Feature Archive

Rethinking 6 Home Remedies

Gone are the days of castor oil for constipation and butter for soothing burns -- many of these old-time home remedies really don't work like you thought they did, and some may even be harmful.

WebMD Feature

Reviewed By Brunilda Nazario

Can castor oil really ease constipation? Does butter really make burns better? While grandma may insist these old-time home remedies work, most of them don't, and in fact, some may even be harmful.

Experts take a look at remedies of old, suggest why some might be better off retired, and provide direction for what to use instead.

1. Castor Oil

The thinking: It's a laxative that's naturally derived from the castor bean plant, and if taken regularly, the thinking is it can make you -- you guessed it -- regular. But just because it comes from a plant doesn't mean you should overdo it.

What it actually does: Castor oil is a stimulant laxative, according to the Mayo Clinic, which causes the muscles of the intestines to contract, and push stool forward. It's fast-acting, with results in two to six hours, and is among the most powerful laxatives out there. But these types of laxatives can cause side effects, including cramping, diarrhea, or nausea. And if taken regularly, like most laxatives, castor oil can actually aggravate constipation. Your body can become dependent on it for all bowel movements. Worst case, overuse can damage the nerves, muscles, and tissues of the large intestine.

What to do instead: Use castor oil and other stimulant laxatives only as a last resort, and after talking to your doctor, the Mayo Clinic says. Remember that you can become dependent on laxatives, so avoid overuse.

2. Butter

The thinking: Butter can act like a salve and help a burn heal.

What it actually does: Butter doesn't always make everything better: According to the Red Cross, putting butter on a burn can trap heat in, increasing the risk of infection.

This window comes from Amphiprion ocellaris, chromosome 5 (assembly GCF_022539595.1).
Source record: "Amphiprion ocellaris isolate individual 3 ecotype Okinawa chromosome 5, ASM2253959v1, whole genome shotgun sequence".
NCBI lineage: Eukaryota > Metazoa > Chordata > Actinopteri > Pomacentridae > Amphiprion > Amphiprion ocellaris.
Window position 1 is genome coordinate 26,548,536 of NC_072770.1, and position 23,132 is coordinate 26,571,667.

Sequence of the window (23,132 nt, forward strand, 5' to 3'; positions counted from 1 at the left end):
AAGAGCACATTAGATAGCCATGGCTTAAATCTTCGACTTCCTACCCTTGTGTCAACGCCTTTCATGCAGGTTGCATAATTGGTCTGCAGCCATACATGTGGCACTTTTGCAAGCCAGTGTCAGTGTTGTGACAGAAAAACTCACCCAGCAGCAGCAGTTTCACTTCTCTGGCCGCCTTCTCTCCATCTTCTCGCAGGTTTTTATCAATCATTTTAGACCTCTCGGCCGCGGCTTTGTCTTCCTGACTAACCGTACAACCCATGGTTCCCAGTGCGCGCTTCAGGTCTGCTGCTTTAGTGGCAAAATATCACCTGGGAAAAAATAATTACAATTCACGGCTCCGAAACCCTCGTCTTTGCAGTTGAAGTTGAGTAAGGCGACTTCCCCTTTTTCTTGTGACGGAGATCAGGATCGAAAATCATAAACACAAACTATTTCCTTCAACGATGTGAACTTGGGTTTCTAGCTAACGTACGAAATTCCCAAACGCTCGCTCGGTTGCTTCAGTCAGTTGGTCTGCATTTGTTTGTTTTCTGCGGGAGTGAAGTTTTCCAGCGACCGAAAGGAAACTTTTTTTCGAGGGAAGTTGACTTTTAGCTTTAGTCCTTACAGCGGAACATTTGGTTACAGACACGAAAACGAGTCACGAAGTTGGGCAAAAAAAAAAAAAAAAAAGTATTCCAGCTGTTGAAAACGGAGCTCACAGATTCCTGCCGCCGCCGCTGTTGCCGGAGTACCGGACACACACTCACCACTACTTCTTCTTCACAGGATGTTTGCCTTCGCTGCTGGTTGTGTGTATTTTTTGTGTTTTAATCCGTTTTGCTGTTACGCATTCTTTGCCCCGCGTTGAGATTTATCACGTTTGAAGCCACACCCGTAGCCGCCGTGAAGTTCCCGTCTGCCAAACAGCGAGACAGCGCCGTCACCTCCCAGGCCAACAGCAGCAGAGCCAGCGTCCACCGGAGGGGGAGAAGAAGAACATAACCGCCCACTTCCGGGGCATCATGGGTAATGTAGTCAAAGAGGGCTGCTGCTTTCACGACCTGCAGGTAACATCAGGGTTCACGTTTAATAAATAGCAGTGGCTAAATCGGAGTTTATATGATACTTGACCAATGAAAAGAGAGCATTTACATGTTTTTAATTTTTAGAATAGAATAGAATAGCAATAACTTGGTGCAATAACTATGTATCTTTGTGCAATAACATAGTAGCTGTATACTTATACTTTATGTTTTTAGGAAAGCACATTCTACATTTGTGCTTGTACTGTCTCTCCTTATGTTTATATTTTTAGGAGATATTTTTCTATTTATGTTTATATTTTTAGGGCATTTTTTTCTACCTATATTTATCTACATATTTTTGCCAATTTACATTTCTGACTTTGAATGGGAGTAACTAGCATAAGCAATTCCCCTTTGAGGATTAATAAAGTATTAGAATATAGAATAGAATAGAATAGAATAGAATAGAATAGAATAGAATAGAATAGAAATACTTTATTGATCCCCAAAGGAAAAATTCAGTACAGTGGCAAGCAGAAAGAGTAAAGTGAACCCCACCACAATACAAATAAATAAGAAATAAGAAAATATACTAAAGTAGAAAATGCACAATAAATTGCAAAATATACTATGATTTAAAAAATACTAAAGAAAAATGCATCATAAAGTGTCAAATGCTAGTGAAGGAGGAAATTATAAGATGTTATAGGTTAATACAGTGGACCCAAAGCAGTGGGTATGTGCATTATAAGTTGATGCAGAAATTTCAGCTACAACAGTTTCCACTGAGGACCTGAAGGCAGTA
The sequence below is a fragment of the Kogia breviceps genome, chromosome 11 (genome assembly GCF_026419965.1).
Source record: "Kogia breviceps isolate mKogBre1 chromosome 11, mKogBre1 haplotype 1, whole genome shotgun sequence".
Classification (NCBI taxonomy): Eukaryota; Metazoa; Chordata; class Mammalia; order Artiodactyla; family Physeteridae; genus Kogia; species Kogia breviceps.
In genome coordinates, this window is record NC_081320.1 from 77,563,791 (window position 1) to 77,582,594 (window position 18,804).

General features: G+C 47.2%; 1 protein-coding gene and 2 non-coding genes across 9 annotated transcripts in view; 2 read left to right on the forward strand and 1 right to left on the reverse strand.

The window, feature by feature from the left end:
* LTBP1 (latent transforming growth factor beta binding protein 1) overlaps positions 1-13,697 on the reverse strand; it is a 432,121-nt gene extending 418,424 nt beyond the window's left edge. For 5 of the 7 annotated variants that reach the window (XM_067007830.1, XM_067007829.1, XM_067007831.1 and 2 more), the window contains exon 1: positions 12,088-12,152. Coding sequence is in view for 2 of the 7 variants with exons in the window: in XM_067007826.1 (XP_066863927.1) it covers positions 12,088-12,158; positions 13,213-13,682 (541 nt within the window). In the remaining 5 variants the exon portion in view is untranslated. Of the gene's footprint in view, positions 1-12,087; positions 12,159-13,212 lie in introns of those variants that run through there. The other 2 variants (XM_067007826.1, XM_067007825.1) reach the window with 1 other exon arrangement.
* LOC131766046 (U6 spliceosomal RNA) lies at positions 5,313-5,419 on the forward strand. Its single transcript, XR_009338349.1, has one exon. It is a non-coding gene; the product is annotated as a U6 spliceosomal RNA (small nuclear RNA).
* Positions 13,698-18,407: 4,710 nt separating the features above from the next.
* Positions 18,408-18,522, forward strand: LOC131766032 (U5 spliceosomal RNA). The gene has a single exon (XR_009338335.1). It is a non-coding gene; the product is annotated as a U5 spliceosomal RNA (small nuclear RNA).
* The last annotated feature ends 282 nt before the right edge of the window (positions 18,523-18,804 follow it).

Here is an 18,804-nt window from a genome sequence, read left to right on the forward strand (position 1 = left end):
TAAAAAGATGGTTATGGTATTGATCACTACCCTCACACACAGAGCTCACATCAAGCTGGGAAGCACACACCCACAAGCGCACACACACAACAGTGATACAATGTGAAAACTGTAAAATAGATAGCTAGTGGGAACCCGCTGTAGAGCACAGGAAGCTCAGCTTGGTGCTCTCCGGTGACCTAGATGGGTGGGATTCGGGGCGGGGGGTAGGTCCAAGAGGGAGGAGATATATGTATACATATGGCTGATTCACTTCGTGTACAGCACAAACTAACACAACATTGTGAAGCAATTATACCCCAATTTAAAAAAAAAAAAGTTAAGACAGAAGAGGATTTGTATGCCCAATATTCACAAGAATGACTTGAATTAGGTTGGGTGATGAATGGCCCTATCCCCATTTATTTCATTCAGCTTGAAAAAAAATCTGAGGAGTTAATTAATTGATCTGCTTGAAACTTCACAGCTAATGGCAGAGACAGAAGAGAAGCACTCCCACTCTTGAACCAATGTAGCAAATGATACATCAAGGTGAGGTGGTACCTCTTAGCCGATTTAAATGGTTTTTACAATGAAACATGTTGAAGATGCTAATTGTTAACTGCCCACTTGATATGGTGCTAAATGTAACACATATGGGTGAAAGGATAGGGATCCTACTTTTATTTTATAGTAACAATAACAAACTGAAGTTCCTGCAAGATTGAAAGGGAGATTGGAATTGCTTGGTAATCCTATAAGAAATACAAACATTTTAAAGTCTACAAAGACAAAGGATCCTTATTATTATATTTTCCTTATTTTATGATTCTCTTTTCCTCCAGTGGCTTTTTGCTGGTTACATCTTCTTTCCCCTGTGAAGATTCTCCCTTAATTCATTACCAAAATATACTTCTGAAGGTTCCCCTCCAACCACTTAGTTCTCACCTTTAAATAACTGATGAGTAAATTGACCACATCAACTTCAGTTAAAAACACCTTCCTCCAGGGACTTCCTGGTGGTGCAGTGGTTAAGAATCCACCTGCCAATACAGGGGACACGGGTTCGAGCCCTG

What to do instead: "The proper care and treatment of a burn is to cool a burn -- and don't misinterpret that to mean put ice on it, which can further damage tissue," says Victoria VanderKam, RN, program director of the University of California at Irvine Regional Burn Center.

For less severe burns in which only the outer layer of the skin is burned, VanderKam recommends, "Cool the burn for 10-15 minutes by immersing it in cool water, and then put some antibiotic ointment on it and cover it with a Band-Aid."

For severe burns that are deep or cause severe blistering, or for burns that cover more than 10% of the body, seek medical attention immediately, VanderKam tells WebMD.

3. Hydrogen Peroxide

The thinking: Many people use hydrogen peroxide as an antiseptic, thinking the bubbles are a clear sign that it's killing germs.

What it actually does: "Hydrogen peroxide is better used as an agent to clean a wound of debris, but not as an agent to kill bacteria," says Thomas A. Kintanar, MD, a board member of the American Academy of Family Practice.

What to do instead: "After you've cleaned a wound with hydrogen peroxide, use rubbing alcohol as an antiseptic, which provides a broad spectrum of coverage -- killing microbes, fungi, viruses, etc.," says Kintanar, who has a private practice in Fort Wayne, Ind. "And then for the coup de grace, place some triple antibiotic ointment on it and cover it with a Band-Aid."

4. Syrup of Ipecac

The thinking: Syrup of ipecac is most commonly known as a routine home remedy for poison ingestion.

What it actually does: Plant-derived, ipecac is a stomach irritant that induces vomiting. The American Academy of Pediatrics (AAP) now recommends that "syrup of ipecac no longer be used routinely as a home treatment strategy."

Why the change in reputation of one of the most recognized home remedies?

An AAP policy statement says, "Although it seems to make sense to induce vomiting after the ingestion of a potentially poisonous substance, it was never proven to be effective in preventing poisoning. Recent research has failed to show benefit for children who were treated with ipecac."

The American Association of Poison Control Centers (AAPCC) in Washington takes a slightly different tack.

"The American Association of Poison Control Centers believes that ipecac may well be indicated in rare circumstances," says Rose Ann Soloway, associate director of the organization.

What to do instead: The controversy over ipecac aside, Soloway, the AAPCC and the AAP recommend that no matter the situation, if poison is ingested, always call the Poison Center first.



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